I’m tired of being ogled at while taking the SkyTrain


I’ve always had a big thing for public connection; catching a passerby’s eye in the habitual bustle, maybe offering a nod or — heaven forbid — a quick “good morning.” There’s something worthwhile in mustering the effort to reach out and acknowledge people. It’s important, savouring the subtle details that are so easy to dismiss but, at the end of the day, it gives you that extra little something. Cheesy, yes, but unmistakably true; to be connected is essentially to be human.

But then I became a SkyTrain commuter, and everything changed.

Put bluntly, people are perverts.

Okay, I can’t just say that. It’s unfair and a total generalization. But I will say this: in one week alone, I’ve become fed-up with accidentally snagging eye contact with someone who, in return, behaves intrusively and downright grossly. All too quickly, the encounter becomes a sexualized episode between the 18-year-old girl and the somehow-entitled man. Pardon me, sir, but I absentmindedly glanced at your face. I didn’t invite you to imagine me naked.

Confused? Allow me to give an example: I’m gazing through a bus window, my attention grazing over the wonders of Surrey Central and all its glory (sarcasm intended). I spot a man strolling by and, in the second I notice him, he notices me. He abruptly halts and, with his eyes fastened to mine, he smirks. But it wasn’t just any ol’ smirk; this smirk was slow and unforgiving. It was the most suggestive smirk I’d ever seen, and I had never felt so violated.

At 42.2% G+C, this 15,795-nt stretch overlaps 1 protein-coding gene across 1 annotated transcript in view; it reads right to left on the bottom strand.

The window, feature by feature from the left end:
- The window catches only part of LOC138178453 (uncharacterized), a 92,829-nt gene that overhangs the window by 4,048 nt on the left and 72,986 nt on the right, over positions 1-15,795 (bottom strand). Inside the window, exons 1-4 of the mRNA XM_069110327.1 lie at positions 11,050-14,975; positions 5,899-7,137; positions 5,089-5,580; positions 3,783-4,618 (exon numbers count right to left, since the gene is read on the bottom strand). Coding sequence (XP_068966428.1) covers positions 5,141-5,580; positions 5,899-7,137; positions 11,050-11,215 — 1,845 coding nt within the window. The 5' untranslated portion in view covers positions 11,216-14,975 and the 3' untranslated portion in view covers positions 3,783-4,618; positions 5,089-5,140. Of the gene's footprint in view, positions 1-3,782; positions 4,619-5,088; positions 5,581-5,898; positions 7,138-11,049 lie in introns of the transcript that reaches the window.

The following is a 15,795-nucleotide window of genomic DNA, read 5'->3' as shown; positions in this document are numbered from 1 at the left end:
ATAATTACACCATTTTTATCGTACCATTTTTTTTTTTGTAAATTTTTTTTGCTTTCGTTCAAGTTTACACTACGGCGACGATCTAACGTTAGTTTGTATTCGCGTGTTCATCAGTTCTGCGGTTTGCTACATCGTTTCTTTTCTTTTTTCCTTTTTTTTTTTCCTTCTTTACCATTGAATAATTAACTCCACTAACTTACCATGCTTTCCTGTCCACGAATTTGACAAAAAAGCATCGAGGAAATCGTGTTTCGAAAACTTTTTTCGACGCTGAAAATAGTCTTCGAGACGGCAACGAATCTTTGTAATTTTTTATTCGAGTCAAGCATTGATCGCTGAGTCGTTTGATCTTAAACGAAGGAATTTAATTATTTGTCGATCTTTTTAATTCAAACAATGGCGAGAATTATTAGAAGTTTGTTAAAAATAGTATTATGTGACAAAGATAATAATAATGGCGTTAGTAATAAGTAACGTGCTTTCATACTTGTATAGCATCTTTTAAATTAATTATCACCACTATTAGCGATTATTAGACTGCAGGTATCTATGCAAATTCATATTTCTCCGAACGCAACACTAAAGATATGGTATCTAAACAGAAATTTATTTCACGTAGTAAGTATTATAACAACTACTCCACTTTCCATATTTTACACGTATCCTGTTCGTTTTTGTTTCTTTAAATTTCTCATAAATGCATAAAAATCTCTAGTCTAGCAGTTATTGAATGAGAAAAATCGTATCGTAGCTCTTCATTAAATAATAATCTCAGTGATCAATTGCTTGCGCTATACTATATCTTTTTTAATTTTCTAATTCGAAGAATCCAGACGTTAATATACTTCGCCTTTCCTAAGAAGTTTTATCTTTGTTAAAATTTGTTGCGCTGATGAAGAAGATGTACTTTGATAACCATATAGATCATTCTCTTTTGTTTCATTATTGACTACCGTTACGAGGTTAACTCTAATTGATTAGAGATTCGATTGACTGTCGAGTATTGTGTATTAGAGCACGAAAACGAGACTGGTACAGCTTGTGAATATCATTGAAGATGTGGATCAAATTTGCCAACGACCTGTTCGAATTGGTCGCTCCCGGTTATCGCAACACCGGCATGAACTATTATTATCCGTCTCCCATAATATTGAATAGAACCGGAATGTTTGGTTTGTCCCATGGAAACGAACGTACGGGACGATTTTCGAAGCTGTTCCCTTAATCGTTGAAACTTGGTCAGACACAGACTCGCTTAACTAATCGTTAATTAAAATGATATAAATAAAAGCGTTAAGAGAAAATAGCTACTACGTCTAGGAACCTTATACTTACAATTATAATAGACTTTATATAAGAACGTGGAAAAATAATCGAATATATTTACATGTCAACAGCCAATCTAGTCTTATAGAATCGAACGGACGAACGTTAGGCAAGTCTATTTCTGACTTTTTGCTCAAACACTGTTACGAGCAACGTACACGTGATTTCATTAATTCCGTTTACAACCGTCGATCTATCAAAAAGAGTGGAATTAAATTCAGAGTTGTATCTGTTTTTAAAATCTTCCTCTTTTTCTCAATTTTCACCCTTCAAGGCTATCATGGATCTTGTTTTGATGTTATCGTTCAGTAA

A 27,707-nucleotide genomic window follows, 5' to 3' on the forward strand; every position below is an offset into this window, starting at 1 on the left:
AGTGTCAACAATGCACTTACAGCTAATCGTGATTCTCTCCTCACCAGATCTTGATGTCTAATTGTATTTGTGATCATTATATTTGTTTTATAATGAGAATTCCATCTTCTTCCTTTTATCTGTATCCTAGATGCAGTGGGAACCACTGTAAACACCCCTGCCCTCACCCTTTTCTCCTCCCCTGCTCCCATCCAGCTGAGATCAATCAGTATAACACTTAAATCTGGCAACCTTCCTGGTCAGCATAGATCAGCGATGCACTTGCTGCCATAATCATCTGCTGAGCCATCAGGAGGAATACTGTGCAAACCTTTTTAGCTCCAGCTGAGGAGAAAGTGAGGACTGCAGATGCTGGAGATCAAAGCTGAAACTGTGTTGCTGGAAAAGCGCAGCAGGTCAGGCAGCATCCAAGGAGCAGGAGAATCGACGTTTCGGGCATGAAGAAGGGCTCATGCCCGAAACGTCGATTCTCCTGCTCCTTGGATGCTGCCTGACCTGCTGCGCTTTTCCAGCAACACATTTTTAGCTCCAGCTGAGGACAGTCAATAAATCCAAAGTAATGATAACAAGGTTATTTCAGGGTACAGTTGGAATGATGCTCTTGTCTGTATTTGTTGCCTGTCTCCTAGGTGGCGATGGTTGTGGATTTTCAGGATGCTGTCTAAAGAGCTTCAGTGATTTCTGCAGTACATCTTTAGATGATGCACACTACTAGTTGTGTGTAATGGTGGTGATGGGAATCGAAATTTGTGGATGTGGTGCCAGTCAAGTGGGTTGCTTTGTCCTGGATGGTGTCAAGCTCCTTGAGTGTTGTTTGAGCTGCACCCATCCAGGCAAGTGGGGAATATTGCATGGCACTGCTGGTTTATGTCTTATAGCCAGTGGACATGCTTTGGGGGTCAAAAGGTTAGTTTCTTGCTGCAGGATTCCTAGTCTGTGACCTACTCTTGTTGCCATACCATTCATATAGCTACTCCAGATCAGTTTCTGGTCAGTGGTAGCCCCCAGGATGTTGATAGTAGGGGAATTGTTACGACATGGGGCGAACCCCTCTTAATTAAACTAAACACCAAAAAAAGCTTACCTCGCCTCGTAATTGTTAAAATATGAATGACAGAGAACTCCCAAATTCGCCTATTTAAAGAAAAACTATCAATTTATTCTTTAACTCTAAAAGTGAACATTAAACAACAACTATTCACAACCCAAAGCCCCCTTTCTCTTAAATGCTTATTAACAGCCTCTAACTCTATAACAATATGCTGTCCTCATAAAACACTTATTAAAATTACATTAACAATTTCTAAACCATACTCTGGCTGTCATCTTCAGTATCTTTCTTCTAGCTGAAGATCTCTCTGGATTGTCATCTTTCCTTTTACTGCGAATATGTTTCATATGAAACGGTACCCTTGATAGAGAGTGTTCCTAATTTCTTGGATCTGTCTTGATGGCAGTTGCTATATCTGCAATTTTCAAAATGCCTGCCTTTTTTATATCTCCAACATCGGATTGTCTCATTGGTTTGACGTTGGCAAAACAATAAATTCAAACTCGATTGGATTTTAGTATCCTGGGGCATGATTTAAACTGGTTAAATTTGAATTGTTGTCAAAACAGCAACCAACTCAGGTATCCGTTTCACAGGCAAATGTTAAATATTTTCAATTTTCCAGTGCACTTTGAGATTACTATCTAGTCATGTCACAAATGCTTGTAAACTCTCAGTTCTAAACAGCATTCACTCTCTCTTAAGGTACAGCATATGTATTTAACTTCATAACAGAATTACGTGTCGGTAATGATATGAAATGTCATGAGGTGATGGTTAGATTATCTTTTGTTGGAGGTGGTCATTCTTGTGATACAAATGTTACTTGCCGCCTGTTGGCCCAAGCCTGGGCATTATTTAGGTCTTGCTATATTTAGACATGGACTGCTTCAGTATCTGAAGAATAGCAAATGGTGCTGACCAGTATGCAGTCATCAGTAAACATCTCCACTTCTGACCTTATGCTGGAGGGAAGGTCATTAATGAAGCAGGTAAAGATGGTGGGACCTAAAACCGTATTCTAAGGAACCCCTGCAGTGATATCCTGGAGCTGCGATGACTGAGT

Believe it or not, the next day was a similar case. Except this particular man was sitting cross-legged on the sidewalk and slowly wiggled his fingers at me.

Pardon me, sir, but I absentmindedly glanced at your face. I didn’t invite you to imagine me naked.

And my last case (yes, there’s a third) involves a man who dedicated the ten minute skytrain ride to staring fixedly at my face. I went as far to change seats, but he either failed to decode the hint or couldn’t have cared less.

Upon telling this tale to a friend, they settled on a simple solution: “Just don’t look at people.”


I’m left grappling with these words, as they contradict the human communication spiel I’ve always held dear to my heart. Because of these few disrespectful commuters, must I sacrifice my values of public connection in order to feel safe and comfortable? I think we all know the commuters wouldn’t have acted like this if I’d been a middle-aged man. The fact that I was a young, unaccompanied girl made all the difference. So at what expense am I to make room for their absurd behaviour?

It doesn’t seem fair that, as a young woman, I ought to divert my eyes to the ground in order to avoid the smirking, staring, and wiggling fingers. I should be allowed to look at people, incidentally or not, without feeling degraded afterwards. And that’s that.

As I grapple with this, it’s understood that these sort of situations are not about to just evaporate. To all you women who put up with the same problems, I’d say learning to handle them with dignity and grace — that is, to keep your chin up high and to remember that you’re far superior to their weird sexualization game — is the decent, if not best way to approach this situation. To hold yourself to higher ground must count for something!

But get this. Just yesterday, someone tapped me on the shoulder at Production Way Station. A man held my Compass Card in his hand. I’d dropped it moments before. My guard automatically flew up, but I smiled nonetheless. And then he gave me a quick nod, wished me well and ambled away.

Suddenly, I remembered why I’d bothered smiling in the first place.